The number of devices becoming connected is growing rapidly – estimated to reach 50 billion globally by 2020, according to Cisco – which is demanding special consideration be given to the underlying network, communication and data requirements.
Many of these are already being demonstrated by the utility sector, which, with its smart grid activities, is very much at the forefront of the Internet of Things revolution. Among them is interoperability of devices and the need for near real-time, dynamic management of the network and a growing variety of applications such as integration of distributed generation and responding to growing consumer demand on control on energy use and the ability to participate in the energy eco-system as prosumers. [Engerati-The Internet Of Things Will Transform Utilities]
Knock down system silos
Traditionally, data has been generated and managed by disparate systems. Taking the longevity of utility assets into account, systems may well become outdated and unusable, resulting in high operating costs and eventually stranded assets.
Standard communication protocols and horizontal architectures avoid system barriers and reduce the cost of implementation and operation. Tailoring use cases, taking specific latency and bandwidth requirements into account, potentially minimizes communication costs.
Additionally, utilities can avoid vendor lock-in, enhance network visibility and extend the usable lifetime of assets.
With its background as a telecommunications provider, and learning from best practices, the optimum approach to IoT implementation is one that emphasizes system-wide common architectures, according to Ericsson.
“An approach that facilitates pushing data collection, analysis and application out to the edge of the grid while leveraging multiple communications technologies will maximize value by reducing the cost of implementation. It will also deliver network visibility and control, provide support for new applications and technology through a flexible foundation, incorporating and extending the value of legacy assets,” explains Regis Hourdouillie, Global Head of Smart Grid, Utilities at Ericsson.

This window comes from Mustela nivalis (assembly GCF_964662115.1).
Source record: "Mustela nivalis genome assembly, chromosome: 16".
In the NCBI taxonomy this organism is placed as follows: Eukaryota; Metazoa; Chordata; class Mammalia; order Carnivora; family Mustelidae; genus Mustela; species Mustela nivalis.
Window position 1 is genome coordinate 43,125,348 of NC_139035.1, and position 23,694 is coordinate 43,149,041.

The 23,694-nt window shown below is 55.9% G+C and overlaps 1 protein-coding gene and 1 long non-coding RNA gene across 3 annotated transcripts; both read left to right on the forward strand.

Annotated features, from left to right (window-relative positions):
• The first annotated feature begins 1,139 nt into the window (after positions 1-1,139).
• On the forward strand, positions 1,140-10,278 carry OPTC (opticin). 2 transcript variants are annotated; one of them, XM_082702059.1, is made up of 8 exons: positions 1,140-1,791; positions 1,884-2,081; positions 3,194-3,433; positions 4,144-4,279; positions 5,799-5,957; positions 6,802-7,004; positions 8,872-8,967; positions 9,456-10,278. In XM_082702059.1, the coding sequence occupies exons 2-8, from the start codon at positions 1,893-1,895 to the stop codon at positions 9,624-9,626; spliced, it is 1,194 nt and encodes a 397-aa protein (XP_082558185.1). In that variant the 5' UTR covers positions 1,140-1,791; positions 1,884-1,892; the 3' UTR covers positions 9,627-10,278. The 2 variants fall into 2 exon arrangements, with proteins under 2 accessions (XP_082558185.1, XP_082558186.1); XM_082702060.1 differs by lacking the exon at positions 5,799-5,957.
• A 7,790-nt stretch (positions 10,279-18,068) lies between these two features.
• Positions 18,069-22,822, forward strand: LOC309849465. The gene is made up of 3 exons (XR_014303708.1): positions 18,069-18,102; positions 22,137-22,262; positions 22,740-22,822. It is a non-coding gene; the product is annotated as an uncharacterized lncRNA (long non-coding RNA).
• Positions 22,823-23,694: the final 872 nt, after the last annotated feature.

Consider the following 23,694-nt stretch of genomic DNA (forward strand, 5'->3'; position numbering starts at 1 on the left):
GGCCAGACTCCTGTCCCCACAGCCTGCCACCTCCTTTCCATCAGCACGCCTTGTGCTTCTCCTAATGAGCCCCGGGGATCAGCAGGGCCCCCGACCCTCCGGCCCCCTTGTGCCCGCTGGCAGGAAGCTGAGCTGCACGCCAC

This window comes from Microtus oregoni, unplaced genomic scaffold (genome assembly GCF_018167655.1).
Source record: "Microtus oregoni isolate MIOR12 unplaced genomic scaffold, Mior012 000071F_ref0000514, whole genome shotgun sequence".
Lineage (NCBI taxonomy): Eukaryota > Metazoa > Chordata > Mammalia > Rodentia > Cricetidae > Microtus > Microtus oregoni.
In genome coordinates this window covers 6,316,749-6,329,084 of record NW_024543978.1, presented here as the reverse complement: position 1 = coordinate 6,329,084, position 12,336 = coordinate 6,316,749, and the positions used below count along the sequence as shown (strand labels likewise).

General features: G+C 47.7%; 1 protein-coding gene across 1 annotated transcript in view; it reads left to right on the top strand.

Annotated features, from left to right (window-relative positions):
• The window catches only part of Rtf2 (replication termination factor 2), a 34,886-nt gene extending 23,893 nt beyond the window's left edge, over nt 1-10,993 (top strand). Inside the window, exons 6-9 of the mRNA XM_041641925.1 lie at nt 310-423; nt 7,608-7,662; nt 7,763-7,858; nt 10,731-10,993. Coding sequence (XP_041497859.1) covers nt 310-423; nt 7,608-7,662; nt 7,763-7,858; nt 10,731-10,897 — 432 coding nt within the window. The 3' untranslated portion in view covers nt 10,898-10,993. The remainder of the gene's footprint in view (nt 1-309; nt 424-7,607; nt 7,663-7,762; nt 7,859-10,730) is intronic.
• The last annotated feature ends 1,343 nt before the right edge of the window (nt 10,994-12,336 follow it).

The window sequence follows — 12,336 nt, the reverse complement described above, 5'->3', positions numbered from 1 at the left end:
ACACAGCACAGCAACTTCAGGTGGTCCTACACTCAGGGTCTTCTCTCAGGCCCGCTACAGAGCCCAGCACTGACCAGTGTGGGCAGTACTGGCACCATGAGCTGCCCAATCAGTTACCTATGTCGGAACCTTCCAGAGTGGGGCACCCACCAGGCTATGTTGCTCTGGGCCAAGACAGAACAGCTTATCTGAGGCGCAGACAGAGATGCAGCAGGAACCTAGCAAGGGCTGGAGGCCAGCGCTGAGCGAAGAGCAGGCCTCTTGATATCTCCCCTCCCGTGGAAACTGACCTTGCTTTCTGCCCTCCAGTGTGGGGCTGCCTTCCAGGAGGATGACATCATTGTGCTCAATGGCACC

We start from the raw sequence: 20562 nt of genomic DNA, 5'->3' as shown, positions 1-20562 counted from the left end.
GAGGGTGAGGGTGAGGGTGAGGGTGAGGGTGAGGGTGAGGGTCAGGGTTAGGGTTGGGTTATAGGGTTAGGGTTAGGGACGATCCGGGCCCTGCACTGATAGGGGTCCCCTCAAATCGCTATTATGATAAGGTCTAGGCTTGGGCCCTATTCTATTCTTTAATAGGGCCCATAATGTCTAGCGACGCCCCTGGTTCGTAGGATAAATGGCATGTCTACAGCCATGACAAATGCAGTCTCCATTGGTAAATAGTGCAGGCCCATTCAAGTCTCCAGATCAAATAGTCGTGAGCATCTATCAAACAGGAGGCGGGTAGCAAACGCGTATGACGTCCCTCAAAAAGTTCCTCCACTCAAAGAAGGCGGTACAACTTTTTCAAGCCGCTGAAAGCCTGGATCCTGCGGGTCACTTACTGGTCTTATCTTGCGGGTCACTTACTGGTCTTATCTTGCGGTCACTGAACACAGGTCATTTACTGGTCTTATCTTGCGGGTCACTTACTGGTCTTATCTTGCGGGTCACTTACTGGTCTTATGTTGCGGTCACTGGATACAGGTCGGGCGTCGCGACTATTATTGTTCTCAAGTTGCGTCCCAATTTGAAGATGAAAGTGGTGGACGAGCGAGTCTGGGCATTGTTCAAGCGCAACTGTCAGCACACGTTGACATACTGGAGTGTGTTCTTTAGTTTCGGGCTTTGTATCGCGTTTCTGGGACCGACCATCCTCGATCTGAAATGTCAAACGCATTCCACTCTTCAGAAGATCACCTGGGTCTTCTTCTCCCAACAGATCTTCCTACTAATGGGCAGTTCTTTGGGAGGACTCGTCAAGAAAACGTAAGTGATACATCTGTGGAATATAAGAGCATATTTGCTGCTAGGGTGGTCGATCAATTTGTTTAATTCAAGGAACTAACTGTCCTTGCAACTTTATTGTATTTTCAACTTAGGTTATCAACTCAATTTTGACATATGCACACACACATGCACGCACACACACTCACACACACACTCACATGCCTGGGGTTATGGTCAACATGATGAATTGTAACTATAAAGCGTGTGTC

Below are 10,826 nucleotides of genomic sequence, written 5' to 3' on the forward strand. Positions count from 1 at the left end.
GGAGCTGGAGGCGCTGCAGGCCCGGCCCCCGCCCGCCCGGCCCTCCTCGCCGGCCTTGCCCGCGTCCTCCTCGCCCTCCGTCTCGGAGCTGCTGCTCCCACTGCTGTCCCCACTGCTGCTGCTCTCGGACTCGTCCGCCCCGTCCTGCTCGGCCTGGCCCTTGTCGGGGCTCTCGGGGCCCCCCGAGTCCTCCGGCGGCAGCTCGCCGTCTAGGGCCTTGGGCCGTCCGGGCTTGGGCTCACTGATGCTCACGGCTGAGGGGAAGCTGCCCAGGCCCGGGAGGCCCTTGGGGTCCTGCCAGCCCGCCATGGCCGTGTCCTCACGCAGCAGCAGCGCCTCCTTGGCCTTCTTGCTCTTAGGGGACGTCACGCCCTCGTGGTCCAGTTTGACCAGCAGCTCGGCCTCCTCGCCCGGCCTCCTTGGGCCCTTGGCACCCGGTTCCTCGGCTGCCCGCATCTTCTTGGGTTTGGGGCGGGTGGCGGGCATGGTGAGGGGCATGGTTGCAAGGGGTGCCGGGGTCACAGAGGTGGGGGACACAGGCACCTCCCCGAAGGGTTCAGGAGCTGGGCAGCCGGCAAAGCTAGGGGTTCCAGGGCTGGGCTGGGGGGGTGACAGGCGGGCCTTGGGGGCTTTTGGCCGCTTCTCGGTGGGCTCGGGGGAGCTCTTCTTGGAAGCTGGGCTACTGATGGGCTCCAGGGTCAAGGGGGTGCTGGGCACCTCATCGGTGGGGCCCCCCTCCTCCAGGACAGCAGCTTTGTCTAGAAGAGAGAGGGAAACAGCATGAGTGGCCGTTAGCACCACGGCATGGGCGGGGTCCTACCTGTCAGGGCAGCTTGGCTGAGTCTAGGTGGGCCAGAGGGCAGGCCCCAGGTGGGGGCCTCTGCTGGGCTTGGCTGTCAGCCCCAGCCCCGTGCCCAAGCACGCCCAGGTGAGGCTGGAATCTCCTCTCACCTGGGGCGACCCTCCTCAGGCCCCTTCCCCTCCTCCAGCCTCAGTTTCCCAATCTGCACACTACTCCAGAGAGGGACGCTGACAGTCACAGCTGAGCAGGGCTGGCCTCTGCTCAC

Central to this approach is the multi-services gateway, which comprises both hardware and software to offer choice of communications interfaces to enable multiple distribution grid applications, in parallel, on a single common infrastructure model, managed by a dedicated element management system.
“We call these devices ‘Smart Grid Nodes’, which provide the physical control, logical and telecommunications hub (access points) for the distribution grid,” explains Hourdouillie.
Standards and features of Smart Grid Nodes
Smart Grid Nodes have some basic characteristics. Besides being standards based in order to promote interoperability and vendor choice, they:
Enable secure two-way, near real-time communication, providing data entry and control points anywhere on a distribution system.
Can host and/or integrate developed applications and are remotely upgradable
Follow 3GPP standards-based versions connect to the available cellular network (4G, 3G or 2G)
Utilize GPS to provide location of grid assets.
Legacy interoperability and connectivity
Interoperability and legacy asset inclusion are facilitated by protocol support and conversion. Interoperability between systems provides the means to leverage data from multiple sources to better effect both centrally and at the edge of the grid.
For connectivity, the Smart Grid Nodes can support a variety of standard wired and wireless interfaces, such as serial, Ethernet, RF, Wi-Fi, cellular utilizing multiple wireless carriers, and PLC technology. The modular nature of the nodes facilitates the addition of other standards-based communications technologies as they evolve.
Platform to operate, manage and report
On top of the hub is the management software platform for multiple applications, which manages the communications network of these multi-purpose gateways between utility IoT devices and the existing back-office systems. The use of Simple Network Management Protocol (SNMP) ensures a standards-based approach to the solution, which may be hosted either on internal servers or in the cloud.
“The element management system is the “glue” that binds the diverse utility IoT application areas and makes possible the reduction in network complexity,” says Hourdouillie. “It can monitor and manage tasks, manage distribution of software upgrades to the nodes and other downstream devices and it provides secure tools for data reporting.”
In addition, it supports multiple levels of scaling and can be integrated with other utility operational systems through standard protocol interfaces.
Case: US Smart Grid Node implementation
Smart Grid Nodes have been implemented as part of a smart grid project at a major US utility. [Engerati-Duke Energy Microgrid Proves Interoperability]
The Smart Grid Node has enabled multiple services and connectivity to grid monitoring (MV line sensors) and control assets (capacitor banks, voltage regulators). By providing a common aggregation point for residential electric and gas smart metering, it has enabled improvements in outage detection and restoration, integrated streetlight control, weather sensors and serial devices for distribution automation.
Building on this project, the latest development work undertaken by utilities in the US continues to move away from the traditional centralized proprietary systems and towards support of distributed intelligence, interoperability and utility IoT. These concepts are being enabled through the OpenFMB (Open Field Message Bus), which has been demonstrated by Duke Energy through its Coalition of the Willing, of which Ericsson is a member.
This article is based on a paper originally written for the CIRED conference in Helsinki, June 2016:
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